Malignant tissue can be normalized in vitro using mechanical signals. A biomechanical treatment has been applied to a tumor of human origin grafted subcutaneously in mice and demonstrated the normalizing effect of stress on tumor growth in vivo. Following this Proof of Concept, a feasibility study has been performed to build a prototype for a Proof of Efficacy: Application of a Constraint Field on human pancreatic cancer grafted in the pancreas of mice. Two devices are combined to generate the local constraint: First a generator of Gradient of Magnetic Field (GMF), second magnetizable iron nanoparticles located in the neovessels surrounding the tumor itself. Nanoparticles act as bioactuators transforming magnetic energy in mechanical energy. This feasibility study was performed on the GMF generator with two opposite permanent magnets. The pressure (Pa) created on the neovessels is: P = Fv.L.Ms,v.dB/dx

L is the stroma thickness (m);

Fv is the nanoparticle volume proportion of stroma;

Ms,v is the magnetization of nanoparticles (A/m);

dB/dx is the magnetic induction gradient in stroma thickness direction (T/m).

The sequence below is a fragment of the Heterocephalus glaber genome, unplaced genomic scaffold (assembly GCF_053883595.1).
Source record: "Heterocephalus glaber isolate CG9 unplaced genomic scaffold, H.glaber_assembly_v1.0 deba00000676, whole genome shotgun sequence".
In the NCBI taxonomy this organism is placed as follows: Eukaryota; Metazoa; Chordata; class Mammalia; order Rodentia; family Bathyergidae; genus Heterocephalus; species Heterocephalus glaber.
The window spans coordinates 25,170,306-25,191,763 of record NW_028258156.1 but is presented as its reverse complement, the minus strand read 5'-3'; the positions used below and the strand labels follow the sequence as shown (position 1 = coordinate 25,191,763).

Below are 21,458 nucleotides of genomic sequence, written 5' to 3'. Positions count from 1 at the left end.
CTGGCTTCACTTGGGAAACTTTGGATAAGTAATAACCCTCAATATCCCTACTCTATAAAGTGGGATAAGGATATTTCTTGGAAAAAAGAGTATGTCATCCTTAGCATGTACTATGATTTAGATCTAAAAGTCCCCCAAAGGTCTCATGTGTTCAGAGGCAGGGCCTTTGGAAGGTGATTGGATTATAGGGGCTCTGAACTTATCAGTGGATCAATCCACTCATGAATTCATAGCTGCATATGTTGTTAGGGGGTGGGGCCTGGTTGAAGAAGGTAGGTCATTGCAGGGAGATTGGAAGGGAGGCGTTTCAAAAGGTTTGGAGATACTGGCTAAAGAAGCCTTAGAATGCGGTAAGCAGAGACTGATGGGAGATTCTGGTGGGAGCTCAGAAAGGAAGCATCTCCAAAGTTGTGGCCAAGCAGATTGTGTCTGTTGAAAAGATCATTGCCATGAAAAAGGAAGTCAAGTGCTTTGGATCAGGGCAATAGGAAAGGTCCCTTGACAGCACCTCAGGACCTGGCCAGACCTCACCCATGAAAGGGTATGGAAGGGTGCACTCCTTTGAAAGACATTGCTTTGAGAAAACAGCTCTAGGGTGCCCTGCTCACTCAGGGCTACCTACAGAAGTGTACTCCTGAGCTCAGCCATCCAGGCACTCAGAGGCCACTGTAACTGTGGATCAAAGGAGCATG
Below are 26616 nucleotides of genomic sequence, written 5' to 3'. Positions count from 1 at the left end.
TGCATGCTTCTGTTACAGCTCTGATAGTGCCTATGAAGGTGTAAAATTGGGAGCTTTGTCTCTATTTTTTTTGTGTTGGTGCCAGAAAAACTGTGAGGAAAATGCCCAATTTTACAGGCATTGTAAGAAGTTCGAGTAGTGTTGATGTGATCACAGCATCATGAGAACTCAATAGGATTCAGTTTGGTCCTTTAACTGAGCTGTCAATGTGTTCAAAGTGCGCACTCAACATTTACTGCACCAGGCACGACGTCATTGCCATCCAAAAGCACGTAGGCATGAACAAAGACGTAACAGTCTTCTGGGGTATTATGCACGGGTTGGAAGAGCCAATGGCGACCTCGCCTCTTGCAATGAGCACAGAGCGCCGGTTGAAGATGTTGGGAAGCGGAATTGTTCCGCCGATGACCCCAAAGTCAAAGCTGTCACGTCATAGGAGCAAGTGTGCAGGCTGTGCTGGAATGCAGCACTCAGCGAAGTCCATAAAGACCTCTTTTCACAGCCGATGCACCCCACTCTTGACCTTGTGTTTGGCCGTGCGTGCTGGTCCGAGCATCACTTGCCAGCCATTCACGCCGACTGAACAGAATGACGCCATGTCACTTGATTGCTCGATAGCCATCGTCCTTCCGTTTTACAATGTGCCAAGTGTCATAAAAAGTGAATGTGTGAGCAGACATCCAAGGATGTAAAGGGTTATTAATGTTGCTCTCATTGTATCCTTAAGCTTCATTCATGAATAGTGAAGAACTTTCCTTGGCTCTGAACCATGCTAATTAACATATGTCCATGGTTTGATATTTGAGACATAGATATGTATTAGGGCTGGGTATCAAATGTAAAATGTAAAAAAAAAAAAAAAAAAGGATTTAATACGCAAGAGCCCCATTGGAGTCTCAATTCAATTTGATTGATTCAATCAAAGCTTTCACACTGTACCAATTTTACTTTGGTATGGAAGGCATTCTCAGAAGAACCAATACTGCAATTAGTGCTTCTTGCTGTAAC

Iron-core coils are the best means to obtain our goal: A magnetic pressure of about 100 to 500 Pa on the tumor surface. The tumor is a one-centimeter-diameter sphere located at the center of our measured zone, a tube with 3 cm square section.

Three dimensional magnetic simulations with a finite element method show that a magnetic induction gradient of 50 T/m is achievable. This gradient can be maintained permanently, can vary with time, and can have a variable direction in the field of study.

The other variables that increase pressure are: The proportion of iron particles (greater than 100 mg/ml), the thickness of stroma, and the magnetization of particles.

The experimental laboratory environment in which the anesthetized rodents are studied must permit heat dissipation to obtain reproducible results with no influence of temperature. The power losses do not exceed 600 watts, so the use of air-cooling is adequate.

The magnetic induction gradients are strong, but obtainable at the tumor-stroma interface. The progression to a whole human prototype will necessarily require supra-conductor coils.

We will present the data on changes in in vivo human tumor size and configuration with the application of external quantifiable constraint field in the experimental mouse.

Citation Format: Remy Brossel. Biomechanics: A new therapeutic innovation deposit – From the proof of concept to the proof of efficacy. [abstract]. In: Proceedings of the AACR Special Conference on Engineering and Physical Sciences in Oncology; 2016 Jun 25-28; Boston, MA. Philadelphia (PA): AACR; Cancer Res 2017;77(2 Suppl):Abstract nr A41.